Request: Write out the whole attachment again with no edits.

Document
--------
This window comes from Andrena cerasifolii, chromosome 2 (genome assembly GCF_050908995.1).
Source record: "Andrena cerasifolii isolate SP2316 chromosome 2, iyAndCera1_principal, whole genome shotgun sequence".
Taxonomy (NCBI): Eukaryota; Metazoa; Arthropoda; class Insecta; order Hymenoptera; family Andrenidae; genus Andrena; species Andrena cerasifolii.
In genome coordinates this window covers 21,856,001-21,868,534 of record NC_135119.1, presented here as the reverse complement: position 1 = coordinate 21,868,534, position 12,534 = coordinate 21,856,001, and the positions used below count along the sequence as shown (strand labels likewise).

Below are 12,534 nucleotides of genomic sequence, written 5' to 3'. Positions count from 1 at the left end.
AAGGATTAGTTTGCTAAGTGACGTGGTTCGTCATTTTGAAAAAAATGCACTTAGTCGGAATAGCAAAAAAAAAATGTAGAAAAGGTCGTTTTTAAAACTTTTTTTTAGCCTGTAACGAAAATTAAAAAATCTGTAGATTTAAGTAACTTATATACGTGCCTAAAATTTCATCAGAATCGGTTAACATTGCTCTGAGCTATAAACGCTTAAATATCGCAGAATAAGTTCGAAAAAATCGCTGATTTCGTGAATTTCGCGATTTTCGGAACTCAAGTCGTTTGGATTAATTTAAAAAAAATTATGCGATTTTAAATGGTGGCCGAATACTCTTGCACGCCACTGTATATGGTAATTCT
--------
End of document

This window comes from Andrena cerasifolii, chromosome 2 (genome assembly GCF_050908995.1).
Source record: "Andrena cerasifolii isolate SP2316 chromosome 2, iyAndCera1_principal, whole genome shotgun sequence".
Taxonomy (NCBI): Eukaryota; Metazoa; Arthropoda; class Insecta; order Hymenoptera; family Andrenidae; genus Andrena; species Andrena cerasifolii.
In genome coordinates this window covers 21,856,001-21,868,534 of record NC_135119.1, presented here as the reverse complement: position 1 = coordinate 21,868,534, position 12,534 = coordinate 21,856,001, and the positions used below count along the sequence as shown (strand labels likewise).

Below are 12,534 nucleotides of genomic sequence, written 5' to 3'. Positions count from 1 at the left end.
AAGGATTAGTTTGCTAAGTGACGTGGTTCGTCATTTTGAAAAAAATGCACTTAGTCGGAATAGCAAAAAAAAAATGTAGAAAAGGTCGTTTTTAAAACTTTTTTTTAGCCTGTAACGAAAATTAAAAAATCTGTAGATTTAAGTAACTTATATACGTGCCTAAAATTTCATCAGAATCGGTTAACATTGCTCTGAGCTATAAACGCTTAAATATCGCAGAATAAGTTCGAAAAAATCGCTGATTTCGTGAATTTCGCGATTTTCGGAACTCAAGTCGTTTGGATTAATTTAAAAAAAATTATGCGATTTTAAATGGTGGCCGAATACTCTTGCACGCCACTGTATATGGTAATTCT